National Screen Service
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National Screen Service (NSS) was a company that controlled the distribution of theatrical advertising materials in the United States from approximately 1940 through the 1980s. It was located in Englewood, New Jersey.
NSS was formed in 1920 to produce and distribute movie trailers on behalf of movie studios. As time went on, NSS gradually took over production and distribution of other forms of movie advertising, until in the 1940s, it signed exclusive contracts with all the major movie studios to produce and distribute posters and other paper advertising materials.
During the 1980s, as the design of movie theaters changed from small, individual screens to large multiplexes, the amount of advertising space available for a given movie dropped; as a result, the wide variety of movie poster sizes extant until that time was consolidated down to just the "one-sheet" size. As this greatly reduced the need for a separate organization to control poster distribution, movie studios took back those responsibilities, and NSS shrank. Also, NSS faced competition in the policy trailer and snipe business from other producers, namely Filmack and Pike Productions. NSS was eventually bought out by Technicolor, Inc. in September 2000.
National Screen Service established an office in London in 1926. During the war production was moved to the London suburb of Perivale. In the following decades the team of NSS trailer script writers led by Esther Harris produced trailers for hundreds of feature films made in Britain. NSS also created the main titles, end credits and optical effects, as well as distributing posters, stills and publicity material across the country.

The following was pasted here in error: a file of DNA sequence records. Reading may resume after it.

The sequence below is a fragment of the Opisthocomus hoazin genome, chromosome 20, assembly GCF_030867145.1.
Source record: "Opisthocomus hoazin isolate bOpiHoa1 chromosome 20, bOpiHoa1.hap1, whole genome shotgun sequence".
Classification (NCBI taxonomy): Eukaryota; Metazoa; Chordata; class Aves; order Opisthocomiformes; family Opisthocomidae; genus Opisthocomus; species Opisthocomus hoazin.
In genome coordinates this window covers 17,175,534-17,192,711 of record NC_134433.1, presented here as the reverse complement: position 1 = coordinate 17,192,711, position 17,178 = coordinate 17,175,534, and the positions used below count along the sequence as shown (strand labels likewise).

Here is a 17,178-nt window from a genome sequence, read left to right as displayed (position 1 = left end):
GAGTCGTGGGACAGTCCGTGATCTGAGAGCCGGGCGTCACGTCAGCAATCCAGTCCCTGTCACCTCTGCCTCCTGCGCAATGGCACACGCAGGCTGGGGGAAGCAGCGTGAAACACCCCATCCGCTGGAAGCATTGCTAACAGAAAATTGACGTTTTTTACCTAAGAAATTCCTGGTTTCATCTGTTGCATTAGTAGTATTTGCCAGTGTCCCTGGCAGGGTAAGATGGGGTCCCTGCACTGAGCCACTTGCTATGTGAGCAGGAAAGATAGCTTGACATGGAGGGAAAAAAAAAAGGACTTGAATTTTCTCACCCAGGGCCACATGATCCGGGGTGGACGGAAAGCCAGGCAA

Three directors of the UK subsidiary bought that company from NSS in 1987. Keeping the name National Screen Service UK, it continued to distribute trailers and print publicity material for all major film studios to all UK cinema chains. In 2000, the company was bought by Carlton Communications (later taken over by ITV plc). It was closed in 2007, following increased competition.
As part of its inventory management, NSS developed "NSS Stock Numbers", allowing NSS to more easily store and find items for individual films among its shelves. These numbers consisted of a two-digit number representing the year of release, followed by a slash, then a one-to-four digit number assigned to the specific film. If the numbers were preceded by the letter "R", then the poster was from a re-release of the film. One good example is Star Wars; its original release number is "77/21", meaning it was released in the year 1977 and was the 21st movie assigned a stock number for that year. Movie advertising typically had the number in two places: stamped on the back by NSS, and printed in the lower-right corner. The NSS stock number is often mistaken for a "Limited Edition" number.
With the demise of National Screen Service in late 2000, movies no longer receive NSS numbers.
- Slide, Anthony (February 25, 2014). The New Historical Dictionary of the American Film Industry. Routledge. p. 142. ISBN 1135925542. Retrieved April 28, 2018.